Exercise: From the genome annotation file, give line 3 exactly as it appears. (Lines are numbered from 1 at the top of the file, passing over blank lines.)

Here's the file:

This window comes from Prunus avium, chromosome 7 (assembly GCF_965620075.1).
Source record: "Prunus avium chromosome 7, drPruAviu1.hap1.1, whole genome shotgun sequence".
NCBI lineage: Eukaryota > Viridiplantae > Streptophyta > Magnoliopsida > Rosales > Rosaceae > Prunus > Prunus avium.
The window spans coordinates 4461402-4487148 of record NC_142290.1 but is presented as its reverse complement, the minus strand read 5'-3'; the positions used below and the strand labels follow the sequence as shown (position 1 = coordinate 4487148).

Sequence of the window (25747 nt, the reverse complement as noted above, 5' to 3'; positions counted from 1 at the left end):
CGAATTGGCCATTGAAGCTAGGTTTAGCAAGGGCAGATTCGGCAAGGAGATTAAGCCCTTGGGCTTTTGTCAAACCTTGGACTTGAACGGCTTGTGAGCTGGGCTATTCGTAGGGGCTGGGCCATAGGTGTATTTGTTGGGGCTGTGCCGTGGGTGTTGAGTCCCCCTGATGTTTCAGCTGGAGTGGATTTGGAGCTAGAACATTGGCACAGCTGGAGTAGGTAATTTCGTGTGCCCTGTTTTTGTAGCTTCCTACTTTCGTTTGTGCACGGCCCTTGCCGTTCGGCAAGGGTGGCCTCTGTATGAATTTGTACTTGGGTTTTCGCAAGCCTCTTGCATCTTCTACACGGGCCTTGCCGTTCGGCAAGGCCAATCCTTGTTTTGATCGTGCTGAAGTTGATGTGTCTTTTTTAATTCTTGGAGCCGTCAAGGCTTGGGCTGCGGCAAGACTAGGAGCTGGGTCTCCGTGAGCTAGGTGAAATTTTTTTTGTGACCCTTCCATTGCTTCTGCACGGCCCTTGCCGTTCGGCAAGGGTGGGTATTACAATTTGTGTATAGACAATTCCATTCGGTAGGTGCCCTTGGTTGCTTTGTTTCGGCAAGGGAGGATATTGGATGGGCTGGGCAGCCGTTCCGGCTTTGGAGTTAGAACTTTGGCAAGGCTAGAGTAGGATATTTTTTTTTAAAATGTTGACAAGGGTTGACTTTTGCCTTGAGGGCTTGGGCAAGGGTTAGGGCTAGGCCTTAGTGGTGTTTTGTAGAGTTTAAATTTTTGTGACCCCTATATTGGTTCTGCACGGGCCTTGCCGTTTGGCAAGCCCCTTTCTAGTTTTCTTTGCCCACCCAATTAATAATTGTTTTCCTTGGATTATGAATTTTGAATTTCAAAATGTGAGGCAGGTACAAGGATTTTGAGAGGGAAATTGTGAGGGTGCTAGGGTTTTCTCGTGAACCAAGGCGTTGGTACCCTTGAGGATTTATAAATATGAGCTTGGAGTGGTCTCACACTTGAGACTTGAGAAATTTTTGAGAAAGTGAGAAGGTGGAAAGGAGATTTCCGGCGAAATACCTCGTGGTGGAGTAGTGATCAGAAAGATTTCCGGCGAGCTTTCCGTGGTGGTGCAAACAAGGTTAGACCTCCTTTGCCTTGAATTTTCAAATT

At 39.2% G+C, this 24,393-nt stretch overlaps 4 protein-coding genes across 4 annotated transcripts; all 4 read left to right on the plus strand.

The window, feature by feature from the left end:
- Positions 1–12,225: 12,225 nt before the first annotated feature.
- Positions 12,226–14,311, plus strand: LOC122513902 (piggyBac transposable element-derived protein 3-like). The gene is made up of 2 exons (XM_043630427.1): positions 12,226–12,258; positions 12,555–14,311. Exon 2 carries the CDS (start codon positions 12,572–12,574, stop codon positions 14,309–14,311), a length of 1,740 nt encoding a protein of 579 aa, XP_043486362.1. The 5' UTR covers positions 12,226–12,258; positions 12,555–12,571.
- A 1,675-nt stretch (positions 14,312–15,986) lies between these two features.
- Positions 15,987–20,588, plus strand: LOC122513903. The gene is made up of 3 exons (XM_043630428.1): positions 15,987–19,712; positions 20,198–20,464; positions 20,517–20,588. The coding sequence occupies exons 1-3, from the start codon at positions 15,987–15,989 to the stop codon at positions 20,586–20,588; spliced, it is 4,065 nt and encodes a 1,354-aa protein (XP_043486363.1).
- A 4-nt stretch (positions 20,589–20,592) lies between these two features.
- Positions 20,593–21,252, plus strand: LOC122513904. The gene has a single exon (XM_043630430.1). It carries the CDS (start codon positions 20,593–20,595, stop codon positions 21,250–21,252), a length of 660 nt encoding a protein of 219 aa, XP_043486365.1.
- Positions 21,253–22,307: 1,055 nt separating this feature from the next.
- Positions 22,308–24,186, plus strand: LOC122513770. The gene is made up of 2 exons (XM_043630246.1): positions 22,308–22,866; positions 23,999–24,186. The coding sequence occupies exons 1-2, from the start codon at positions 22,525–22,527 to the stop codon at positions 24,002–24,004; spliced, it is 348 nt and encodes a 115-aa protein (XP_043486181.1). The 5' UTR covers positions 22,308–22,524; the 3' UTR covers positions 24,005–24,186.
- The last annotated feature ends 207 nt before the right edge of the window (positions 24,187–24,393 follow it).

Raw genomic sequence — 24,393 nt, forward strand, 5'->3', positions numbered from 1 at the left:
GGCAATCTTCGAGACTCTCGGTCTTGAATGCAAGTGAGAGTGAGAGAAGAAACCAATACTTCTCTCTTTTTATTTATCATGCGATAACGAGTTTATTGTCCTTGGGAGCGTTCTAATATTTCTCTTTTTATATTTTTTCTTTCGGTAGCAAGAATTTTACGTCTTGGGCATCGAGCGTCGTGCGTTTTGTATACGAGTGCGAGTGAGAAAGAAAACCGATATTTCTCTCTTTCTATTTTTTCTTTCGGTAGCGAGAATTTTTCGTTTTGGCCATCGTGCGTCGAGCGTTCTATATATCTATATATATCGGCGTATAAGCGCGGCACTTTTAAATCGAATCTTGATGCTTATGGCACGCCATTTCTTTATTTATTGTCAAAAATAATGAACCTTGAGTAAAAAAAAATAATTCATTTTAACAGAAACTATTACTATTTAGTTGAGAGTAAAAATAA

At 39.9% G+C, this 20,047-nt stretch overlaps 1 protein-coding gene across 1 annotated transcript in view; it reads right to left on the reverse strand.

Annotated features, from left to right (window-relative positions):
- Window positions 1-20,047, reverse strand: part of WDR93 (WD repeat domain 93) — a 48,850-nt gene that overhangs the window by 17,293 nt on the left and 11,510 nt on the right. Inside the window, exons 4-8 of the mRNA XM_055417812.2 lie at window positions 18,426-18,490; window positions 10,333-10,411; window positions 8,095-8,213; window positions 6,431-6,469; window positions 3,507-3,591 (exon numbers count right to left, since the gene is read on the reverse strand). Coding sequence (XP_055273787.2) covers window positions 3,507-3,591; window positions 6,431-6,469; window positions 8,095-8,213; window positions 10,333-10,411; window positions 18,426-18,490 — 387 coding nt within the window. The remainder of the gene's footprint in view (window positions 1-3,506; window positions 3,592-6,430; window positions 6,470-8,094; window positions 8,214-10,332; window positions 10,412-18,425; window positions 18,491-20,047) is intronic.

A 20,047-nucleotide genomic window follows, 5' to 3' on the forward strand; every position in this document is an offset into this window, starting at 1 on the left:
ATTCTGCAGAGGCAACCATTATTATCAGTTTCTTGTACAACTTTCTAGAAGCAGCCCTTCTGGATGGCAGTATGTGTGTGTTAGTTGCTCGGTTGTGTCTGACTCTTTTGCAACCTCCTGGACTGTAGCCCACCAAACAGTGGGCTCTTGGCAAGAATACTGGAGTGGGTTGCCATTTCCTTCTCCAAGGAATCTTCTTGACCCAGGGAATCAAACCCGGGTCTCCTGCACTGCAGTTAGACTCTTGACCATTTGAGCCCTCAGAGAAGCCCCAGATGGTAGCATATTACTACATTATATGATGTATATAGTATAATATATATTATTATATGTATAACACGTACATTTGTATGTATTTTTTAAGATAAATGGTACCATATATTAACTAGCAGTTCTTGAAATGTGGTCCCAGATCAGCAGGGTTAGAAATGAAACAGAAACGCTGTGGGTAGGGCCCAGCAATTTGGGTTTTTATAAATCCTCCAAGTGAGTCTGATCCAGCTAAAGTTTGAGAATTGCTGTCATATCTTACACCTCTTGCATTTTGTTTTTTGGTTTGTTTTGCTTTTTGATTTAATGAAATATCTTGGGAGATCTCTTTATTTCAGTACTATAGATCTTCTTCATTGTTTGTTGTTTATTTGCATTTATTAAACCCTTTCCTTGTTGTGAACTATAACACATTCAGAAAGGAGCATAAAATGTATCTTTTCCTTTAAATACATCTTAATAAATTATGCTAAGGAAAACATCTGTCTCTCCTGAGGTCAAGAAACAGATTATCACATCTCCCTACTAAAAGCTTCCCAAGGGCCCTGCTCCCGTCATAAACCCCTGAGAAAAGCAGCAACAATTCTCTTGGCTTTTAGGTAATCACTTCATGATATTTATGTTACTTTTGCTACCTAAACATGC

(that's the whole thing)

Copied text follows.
NCBI lineage: Eukaryota > Viridiplantae > Streptophyta > Magnoliopsida > Rosales > Rosaceae > Prunus > Prunus avium.